For three years, 38-year-old M Honnappa struggled with failed kidneys. His wife’s blood group was a perfect match, but he could not afford the cost of a transplant. He survived with dialysis sessions, but during a session last month his blood pressure shot up and he collapsed. He was wheeled into the ICU, but his condition deteriorated and a week later, doctors declared him brain dead.
In passing on, Honnappa managed to give four others a fresh lease of life. Through a counsellor, doctors at BGS Apollo Hospital explained organ harvesting — in this case four organs (excluding kidneys) — to Honnappa’s family. Honnappa’s wife, knowing the pain and trauma that organ failure patients go through, readily agreed.
“My husband was dying, but at least his organs would help four others,” said Lakshmi Devi, the 27-year-old widow of Honnappa. “We had gone through a lot when my husband’s kidneys failed and I understand the importance of organs. I know the pain. So I readily agreed to donate when the doctors suggested harvesting.”
While Honnappa was a driver, Lakshmi works as a finishing checker in a garment factory in Dasarahalli where they resided. With Honnappa falling ill, the couple struggled to make ends meet as a majority of their earnings were spent on dialysis. Their children, sons aged 12 and 10 years, study in a nearby convent which generously waived school fees.
Over the last three years, Honnappa visited various dialysis centres and finally ended up at BGS Apollo. One day in the last week of April, when he went for his weekly dialysis, his blood pressure was unusually high that morning. During the process, he fell unconscious. Doctors found that he had suffered from blood clotting in the brain. Even after a week in the ICU, he showed no signs of recovering and was eventually declared brain dead.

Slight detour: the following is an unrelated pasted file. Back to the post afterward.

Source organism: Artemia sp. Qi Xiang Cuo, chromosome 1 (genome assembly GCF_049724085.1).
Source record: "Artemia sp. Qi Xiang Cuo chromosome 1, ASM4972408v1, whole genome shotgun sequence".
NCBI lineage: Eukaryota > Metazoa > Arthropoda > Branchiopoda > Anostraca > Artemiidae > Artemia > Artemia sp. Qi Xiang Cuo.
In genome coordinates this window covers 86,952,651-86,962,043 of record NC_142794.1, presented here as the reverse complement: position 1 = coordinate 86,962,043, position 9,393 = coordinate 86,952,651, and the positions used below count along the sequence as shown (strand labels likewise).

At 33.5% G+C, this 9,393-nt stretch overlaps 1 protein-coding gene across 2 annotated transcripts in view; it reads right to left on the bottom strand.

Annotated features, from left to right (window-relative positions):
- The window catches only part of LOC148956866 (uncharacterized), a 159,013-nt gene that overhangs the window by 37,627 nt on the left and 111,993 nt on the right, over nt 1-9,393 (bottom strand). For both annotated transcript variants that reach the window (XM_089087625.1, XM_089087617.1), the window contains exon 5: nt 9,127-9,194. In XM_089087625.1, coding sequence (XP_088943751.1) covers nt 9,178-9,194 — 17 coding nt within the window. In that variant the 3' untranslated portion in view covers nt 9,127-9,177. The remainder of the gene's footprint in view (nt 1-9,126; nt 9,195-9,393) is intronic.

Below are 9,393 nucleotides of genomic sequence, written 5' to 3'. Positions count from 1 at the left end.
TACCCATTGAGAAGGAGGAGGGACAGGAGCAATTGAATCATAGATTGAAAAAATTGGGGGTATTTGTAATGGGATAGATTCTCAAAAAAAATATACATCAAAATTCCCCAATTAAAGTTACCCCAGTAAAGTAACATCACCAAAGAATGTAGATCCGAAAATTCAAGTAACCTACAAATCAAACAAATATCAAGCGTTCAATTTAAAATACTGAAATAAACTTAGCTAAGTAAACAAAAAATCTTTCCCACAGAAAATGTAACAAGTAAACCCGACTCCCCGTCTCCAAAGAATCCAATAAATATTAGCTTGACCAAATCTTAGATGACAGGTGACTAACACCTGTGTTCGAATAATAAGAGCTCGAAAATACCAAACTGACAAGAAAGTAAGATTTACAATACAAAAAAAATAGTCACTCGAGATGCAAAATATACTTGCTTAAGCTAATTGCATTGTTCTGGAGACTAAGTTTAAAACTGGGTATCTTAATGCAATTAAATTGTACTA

“We had spent 60,000 on his treatment and doctors explained to us that he would not have survived,’’ said Lakshmi. On May 3, Honnappa’s corneas, liver and a heart valve were harvested. While both corneas were sent to Lions Club eye bank, the heart valve was given to Narayana Hrudayalaya and liver to a patient waiting for a transplant.
For coordinators at the Zonal Coordination Committee of Karnataka (ZCCK), who facilitate the process of cadaver transplantation and act as a nodal agency between the donor’s family and hospitals, the case was touching. “The patient himself needed a kidney transplant, but in his death, he gave life to four others. His wife is a very generous person who, even in her profound grief, graciously agreed,” said a coordinator.